Jakub Grygiel is an associate professor of international relations at the Johns Hopkins School of Advanced International Studies.
The call for global solutions to global problems has become a familiar refrain: If only we could see past our petty national interests, we could come together to solve everything from climate change to poverty to terrorism. Schools like mine are increasingly being called upon to educate “global citizens” who belong to the world rather than to their nation of birth or state of choice — and who seek challenges to address rather than enemies to defeat.
But the global citizen is like the Himalayan Yeti: a figment of the imaginations of a few, not a living member of the political fauna of the world. And it isn’t something we should try to create.
According to a global-citizenship education guide issued by Oxfam, it is important to teach students that the world is unfair and unequal, and that they can and need to change it. Those terms are, by and large, empty vessels to be filled by the holder of power or the ideological flavor du jour, but most often they refer to a version of the argument that the North is richer than the South and this social injustice (another common term) must be addressed. This formulation does have a modicum of substance, albeit of a tired ideological variety reminiscent of post-colonial grievances. It also carries a set of preferred actions. The global citizen knows to drink only fair trade skim lattes.
Many policy schools appear to have embraced the global-citizen concept with particular zeal. Granted, sometimes they aren’t doing much more than repackaging existing courses and sprinkling in buzzwords: A global citizen is “globally competent,” capable of working in different cultural settings, of communicating across ethnic boundaries, of understanding a variety of cultures and histories. When that’s all global citizenship means, it doesn’t fundamentally change what most policy schools have been doing over the past decades. A well-traveled polyglot with solid regional knowledge and analytical skills is the ideal outcome. George Kennan and Paul Nitze would find themselves at home.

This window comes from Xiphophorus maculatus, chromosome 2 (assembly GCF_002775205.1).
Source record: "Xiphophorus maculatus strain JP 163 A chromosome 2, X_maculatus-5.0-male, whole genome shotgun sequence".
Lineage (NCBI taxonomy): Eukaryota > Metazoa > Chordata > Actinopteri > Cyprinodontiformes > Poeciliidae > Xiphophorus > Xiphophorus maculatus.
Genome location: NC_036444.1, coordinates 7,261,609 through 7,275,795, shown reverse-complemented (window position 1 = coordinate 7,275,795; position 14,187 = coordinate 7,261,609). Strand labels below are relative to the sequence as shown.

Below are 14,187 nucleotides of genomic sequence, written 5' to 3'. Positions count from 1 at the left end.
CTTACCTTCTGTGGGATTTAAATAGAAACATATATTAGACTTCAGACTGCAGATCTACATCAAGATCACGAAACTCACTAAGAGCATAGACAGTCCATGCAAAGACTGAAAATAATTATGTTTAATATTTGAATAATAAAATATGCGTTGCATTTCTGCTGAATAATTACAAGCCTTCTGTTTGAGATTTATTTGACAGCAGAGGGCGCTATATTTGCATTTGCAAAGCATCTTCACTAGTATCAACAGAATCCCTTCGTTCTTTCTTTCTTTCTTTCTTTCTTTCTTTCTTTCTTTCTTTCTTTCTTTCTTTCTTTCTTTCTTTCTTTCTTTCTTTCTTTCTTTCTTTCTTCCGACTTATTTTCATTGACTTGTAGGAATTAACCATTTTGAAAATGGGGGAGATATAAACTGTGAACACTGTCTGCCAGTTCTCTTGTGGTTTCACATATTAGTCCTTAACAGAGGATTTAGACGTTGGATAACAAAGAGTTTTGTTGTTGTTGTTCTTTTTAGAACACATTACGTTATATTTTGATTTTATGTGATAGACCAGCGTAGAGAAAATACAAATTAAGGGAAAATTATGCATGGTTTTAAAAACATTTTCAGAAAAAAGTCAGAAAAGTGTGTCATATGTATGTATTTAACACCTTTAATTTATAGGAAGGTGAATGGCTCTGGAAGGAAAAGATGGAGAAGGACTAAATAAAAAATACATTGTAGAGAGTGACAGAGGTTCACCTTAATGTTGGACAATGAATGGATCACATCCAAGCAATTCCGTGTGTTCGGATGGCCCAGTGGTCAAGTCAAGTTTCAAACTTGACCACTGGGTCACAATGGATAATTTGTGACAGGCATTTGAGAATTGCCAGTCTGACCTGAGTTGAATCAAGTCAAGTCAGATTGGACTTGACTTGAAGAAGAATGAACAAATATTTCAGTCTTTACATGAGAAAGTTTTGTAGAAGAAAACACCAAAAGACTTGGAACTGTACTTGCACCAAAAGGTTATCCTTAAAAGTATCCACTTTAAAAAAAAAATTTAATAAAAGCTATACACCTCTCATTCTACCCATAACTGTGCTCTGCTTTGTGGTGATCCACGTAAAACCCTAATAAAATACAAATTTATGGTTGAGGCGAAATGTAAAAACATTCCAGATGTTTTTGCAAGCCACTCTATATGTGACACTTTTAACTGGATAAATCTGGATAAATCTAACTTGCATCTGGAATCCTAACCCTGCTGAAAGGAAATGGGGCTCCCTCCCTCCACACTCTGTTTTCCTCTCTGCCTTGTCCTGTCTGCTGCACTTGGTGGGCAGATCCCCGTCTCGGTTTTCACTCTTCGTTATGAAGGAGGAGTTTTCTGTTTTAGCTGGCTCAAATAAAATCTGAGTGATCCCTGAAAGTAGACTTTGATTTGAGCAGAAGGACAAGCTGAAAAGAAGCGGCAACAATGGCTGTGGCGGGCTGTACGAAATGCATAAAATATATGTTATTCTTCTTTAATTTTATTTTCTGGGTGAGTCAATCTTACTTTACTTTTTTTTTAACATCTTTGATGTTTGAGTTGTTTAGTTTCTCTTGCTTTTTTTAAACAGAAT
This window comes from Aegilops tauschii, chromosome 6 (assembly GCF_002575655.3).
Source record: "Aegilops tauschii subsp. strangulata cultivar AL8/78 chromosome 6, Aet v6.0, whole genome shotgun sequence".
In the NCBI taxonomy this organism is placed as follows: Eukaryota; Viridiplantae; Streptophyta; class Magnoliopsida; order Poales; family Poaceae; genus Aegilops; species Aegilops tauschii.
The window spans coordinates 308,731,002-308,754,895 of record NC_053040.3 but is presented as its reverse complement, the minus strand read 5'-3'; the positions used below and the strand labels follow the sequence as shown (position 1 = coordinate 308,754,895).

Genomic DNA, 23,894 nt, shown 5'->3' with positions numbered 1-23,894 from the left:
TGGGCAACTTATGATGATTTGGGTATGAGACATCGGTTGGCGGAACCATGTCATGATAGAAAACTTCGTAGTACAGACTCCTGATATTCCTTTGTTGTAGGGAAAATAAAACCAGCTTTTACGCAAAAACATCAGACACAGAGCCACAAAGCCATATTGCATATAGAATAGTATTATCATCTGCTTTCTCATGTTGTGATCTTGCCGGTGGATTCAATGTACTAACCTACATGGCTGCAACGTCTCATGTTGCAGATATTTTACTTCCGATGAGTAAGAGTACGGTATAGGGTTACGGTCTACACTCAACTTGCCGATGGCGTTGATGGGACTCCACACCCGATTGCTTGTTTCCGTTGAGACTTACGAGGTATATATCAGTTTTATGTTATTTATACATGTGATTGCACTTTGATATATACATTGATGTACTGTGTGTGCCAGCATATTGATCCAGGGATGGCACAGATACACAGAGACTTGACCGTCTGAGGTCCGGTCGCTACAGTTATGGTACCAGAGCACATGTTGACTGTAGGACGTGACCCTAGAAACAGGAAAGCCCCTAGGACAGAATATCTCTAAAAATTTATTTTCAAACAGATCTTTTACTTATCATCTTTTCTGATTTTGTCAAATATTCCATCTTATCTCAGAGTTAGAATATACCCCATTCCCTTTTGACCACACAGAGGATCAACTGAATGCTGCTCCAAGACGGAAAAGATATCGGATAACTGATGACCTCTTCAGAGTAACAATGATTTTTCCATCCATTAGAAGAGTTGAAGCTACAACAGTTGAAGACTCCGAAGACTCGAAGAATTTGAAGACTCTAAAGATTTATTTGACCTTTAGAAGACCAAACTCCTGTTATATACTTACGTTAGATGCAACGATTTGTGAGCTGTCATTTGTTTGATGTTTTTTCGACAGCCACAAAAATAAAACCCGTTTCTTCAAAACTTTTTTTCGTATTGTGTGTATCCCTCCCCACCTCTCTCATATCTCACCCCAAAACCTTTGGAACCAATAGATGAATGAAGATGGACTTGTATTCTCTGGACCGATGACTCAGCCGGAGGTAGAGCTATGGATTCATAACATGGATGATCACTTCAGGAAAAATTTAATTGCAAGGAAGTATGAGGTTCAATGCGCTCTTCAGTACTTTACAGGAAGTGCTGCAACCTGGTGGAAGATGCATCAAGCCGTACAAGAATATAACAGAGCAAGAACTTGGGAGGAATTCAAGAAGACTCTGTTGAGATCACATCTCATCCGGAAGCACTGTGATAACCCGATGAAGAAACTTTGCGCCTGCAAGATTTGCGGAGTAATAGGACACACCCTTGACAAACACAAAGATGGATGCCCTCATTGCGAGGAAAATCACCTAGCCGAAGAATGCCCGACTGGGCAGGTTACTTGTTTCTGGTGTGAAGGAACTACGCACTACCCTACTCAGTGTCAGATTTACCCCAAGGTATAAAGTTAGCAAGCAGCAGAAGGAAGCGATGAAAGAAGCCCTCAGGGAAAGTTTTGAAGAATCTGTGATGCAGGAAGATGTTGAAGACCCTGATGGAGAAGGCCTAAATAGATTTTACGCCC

I worry, however, that we are giving up on the goal of incubating policymakers with a clear sense of national identity and a powerful belief in the necessity and right to protect national interests.
Schools no longer aspire to be the next École Nationale d’Administration, which has long cultivated the French classe dirigeante, or like the original incarnation of Georgetown University’s School of Foreign Service. They have a tendency to portray the world as a collection of problems that only a worldwide cooperative process can address, rather than as a strategic landscape within which each country — with its particular history, intellectual foundations and cultural underpinnings — has to assess trade-offs and act to protect its citizens.
The task of forming reasoning patriots seems to be increasingly ceded to military academies and war colleges, while civilian universities seek to churn out global citizens.
The most immediate risk is that we will face a homogenous and bland educational landscape. Students will have a hard time learning the French or the American perspective on the world, as these will be swapped for whatever the global vision is. So much for intellectual diversity.
More important, if we train elites to be imbued with higher esteem for the abstraction of a global community than for the reality of the particular group in which they live, we deprive our nation of the ability to defend its interests and maintain its well-being. After all, implicit in the argument for global citizenship is the idea that the pursuit of national interests is dangerous because the solitary actions of individual states undermine the possibility of solving global problems.
But citizens, by definition, are part of a group for which and through which they act. They stand on the battlefield or in the public square for the love of their community, represented most immediately by their neighbors, friends and family. From this love, from this attachment to the very real, arises a sense of responsibility that motivates us to act and serves as a yardstick for our actions. Without it, action is senseless and rudderless.
A global community or citizenry cannot exist, because to love everyone and everything is to love nobody and nothing. Elevating an abstract “global” sweeps away the differences that make, say, the Italian polity and citizenry different from the American ones. When everything is subsumed into a uniform global political mold — a deeply unnatural and ultimately inhuman undertaking — there is nobody in particular to love and for whom to act. The fundamental driver and measure of our actions is destroyed.
Lacking the basic human motivation to sacrifice and make difficult choices, a global citizen would be unable to act with prudence.
A cautionary tale can be found in the history of the Patrice Lumumba University (since renamed the Peoples’ Friendship University of Russia), which for decades produced the communist version of global citizens. There was an anti-Western bent that isn’t reprised in today’s policy schools. But the goal was to unite the students — many of them from Asia, Africa and Latin America — in the conviction that a world revolution was necessary and possible, uprooting the political orders in their respective countries. Local conditions, they were taught, could be addressed only by the global vision of a united proletariat. The project created more problems and instability than solutions and peace, and in the end it was a failure.
I suspect that the current global citizenship movement will follow suit.